The people of Costa Rica, who call themselves Ticos, are famous for their cheerful outlook, their conflict-averse nature and their laid-back approach to life. These cultural traits, combined with the country’s relatively high standard of living, have led some researchers to conclude that Costa Rica is the “Happiest Country on Earth.”
But beyond the stereotype of the happy, peaceful Tico—which is heavily promoted by politicians, tourist brochures and the Ticos themselves—lies a far more complex reality.
Costa Rica Culture & Traditions
Costa Rica’s mythic self-image revolves around campesinos (“rural peasants”) and boyeros (“ox-cart drivers”). These two archetypes, generally portrayed as light-skinned and living in the mountains, occupy an outsized role in Costa Rican culture.
Boyeros gather in parades throughout the year, proudly showing off their elaborately painted oxcarts. At patriotic events, parents often dress their children as campesinos. Boys are dressed in a white shirt, white hat, red bandana, painted on moustache and mini-machete. Girls are dressed in long white dresses with vibrant satin colors and flowers in their hair.
Even though three-quarters of Ticos now live in areas classified as urban, the celebration of campesinos and boyeros reflects the rural, self-sufficient mindset that still forms the bedrock of Costa Rican culture—even in the age of highways and shopping malls.
Costa Rica Cultural Groups
Of course, Costa Rica is more than just light-skinned mountain farmers. Eight indigenous groups are scattered throughout the country, and a vibrant Afro-Caribbean population lives along the Caribbean coast. In Guanacaste, a dry, dusty province in northwest Costa Rica, a typical Tico is a brown-skinned sabanero (“cowboy”) roaming the plains on horseback.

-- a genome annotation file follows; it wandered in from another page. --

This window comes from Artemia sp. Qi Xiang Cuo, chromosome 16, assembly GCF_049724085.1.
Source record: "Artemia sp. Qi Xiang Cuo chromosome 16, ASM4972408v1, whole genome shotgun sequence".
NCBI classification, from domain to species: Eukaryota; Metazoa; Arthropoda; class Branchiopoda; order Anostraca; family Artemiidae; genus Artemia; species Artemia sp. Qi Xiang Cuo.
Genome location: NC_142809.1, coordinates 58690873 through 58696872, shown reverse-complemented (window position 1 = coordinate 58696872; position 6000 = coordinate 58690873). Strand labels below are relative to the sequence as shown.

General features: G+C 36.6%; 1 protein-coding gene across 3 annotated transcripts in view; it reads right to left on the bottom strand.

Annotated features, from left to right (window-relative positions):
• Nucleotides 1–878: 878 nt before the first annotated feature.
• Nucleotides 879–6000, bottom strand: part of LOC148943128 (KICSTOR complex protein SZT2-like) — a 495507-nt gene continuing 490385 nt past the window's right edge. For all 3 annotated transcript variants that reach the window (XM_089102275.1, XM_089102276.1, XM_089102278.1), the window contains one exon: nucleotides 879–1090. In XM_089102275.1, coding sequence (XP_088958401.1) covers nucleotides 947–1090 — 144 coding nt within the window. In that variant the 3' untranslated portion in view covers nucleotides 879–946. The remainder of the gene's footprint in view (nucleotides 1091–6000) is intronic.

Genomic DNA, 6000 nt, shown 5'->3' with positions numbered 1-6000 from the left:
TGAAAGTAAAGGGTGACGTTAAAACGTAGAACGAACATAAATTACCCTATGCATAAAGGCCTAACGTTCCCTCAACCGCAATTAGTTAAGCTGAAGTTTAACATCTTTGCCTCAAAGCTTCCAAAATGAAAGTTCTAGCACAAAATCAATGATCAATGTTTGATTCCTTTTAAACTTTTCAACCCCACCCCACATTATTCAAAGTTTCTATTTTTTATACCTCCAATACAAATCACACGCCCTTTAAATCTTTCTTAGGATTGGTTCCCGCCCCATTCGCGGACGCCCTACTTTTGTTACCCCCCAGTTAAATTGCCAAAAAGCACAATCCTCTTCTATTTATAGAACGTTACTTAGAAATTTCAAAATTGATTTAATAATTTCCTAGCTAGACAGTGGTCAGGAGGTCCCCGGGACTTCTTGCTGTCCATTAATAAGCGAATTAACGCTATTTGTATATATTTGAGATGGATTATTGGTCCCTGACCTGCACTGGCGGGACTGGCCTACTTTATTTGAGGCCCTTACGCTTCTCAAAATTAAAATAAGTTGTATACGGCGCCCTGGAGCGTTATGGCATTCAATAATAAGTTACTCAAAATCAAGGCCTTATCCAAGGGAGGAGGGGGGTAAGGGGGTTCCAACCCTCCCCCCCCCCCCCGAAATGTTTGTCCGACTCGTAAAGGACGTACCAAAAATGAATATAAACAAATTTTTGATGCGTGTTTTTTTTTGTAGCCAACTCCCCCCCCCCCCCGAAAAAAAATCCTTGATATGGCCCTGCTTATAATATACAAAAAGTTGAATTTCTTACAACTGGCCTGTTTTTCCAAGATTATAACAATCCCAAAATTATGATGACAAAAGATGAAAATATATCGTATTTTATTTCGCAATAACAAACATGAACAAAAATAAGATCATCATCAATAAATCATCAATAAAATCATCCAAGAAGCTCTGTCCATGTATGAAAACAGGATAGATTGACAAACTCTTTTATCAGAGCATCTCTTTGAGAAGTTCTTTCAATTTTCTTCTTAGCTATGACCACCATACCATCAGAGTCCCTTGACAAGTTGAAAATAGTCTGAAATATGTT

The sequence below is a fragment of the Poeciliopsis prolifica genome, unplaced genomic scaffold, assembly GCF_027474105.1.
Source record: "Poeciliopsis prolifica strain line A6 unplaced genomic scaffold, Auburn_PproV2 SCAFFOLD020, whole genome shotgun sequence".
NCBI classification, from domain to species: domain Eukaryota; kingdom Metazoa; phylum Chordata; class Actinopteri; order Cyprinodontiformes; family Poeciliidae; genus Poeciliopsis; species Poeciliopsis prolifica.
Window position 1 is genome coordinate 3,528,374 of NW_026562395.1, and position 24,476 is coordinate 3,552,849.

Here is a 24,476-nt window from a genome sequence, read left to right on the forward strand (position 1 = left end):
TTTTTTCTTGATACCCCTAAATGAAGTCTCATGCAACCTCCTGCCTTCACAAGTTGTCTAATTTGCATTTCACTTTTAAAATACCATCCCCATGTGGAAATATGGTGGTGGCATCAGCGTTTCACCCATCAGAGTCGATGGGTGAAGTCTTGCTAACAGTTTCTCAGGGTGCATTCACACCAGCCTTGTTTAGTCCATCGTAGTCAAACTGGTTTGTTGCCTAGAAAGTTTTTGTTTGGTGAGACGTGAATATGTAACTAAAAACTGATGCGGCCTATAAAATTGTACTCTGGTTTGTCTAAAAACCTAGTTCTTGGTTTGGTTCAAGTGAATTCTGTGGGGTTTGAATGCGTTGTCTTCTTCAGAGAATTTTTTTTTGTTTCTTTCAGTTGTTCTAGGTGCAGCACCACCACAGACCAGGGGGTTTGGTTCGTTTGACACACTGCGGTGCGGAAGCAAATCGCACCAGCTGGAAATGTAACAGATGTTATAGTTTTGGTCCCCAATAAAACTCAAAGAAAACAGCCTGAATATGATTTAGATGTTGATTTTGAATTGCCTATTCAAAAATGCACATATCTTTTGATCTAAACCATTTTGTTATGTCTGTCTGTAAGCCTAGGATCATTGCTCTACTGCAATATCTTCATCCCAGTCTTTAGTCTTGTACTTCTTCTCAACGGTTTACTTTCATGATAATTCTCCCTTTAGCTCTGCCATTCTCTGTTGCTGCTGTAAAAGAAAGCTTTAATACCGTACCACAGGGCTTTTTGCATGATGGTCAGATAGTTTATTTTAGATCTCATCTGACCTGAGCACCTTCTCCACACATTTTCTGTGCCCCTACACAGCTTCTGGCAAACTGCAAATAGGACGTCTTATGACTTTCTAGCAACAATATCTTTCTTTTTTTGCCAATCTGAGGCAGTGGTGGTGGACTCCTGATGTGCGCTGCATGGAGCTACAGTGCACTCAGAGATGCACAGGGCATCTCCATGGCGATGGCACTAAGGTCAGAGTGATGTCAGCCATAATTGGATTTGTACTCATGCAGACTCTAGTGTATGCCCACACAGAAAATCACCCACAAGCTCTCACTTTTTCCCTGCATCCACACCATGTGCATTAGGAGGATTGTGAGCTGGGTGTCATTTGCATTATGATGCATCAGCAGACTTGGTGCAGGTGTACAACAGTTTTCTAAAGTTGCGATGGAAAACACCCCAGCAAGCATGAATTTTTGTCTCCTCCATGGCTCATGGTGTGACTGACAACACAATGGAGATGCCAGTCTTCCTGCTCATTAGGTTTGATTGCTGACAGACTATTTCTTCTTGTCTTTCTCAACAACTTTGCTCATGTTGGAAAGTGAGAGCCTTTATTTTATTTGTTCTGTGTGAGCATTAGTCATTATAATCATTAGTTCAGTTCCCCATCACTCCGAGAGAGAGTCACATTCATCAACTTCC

All of these traditional cultural groups, combined with a steady stream of immigrants and expats from Nicaragua, Colombia, the United States and Canada make up the modern social fabric of Costa Rica.
Latin American Influence
As part of Spanish-speaking Latin America, Costa Rica shares much of its culture — food, music, literature — with the region as a whole. Like most Latin Americans, Ticos generally take a laid-back, relaxed approach to life. The spirit of mañana — putting things off for another day — is a constant theme, and personal warmth is generally given higher priority than personal achievement.
Both Catholicism and machismo (male chauvinism) form a large part of the culture, though both are less prevalent than they were a generation ago.
Costa Rican Family Life
Like most Latin Americans, Ticos consider family to be the most crucial aspect of their lives. Nothing—not work, not school, not friends—is more important than family. Many Ticos cannot conceive of the fractured family structures in the U.S., where children happily choose to move away from their hometowns.
In Costa Rica, many children live with their parents until they are married, at which point some build a house on their parents’ property or purchase a house nearby. If children do move away from home, some talk with their parents on the phone several times a day.
Ticos spend the vast majority of their free time with extended family, and family time on Sunday is sacrosanct. The family is the bedrock of Costa Rican society—a steady, reliable source of support in an uncertain world…
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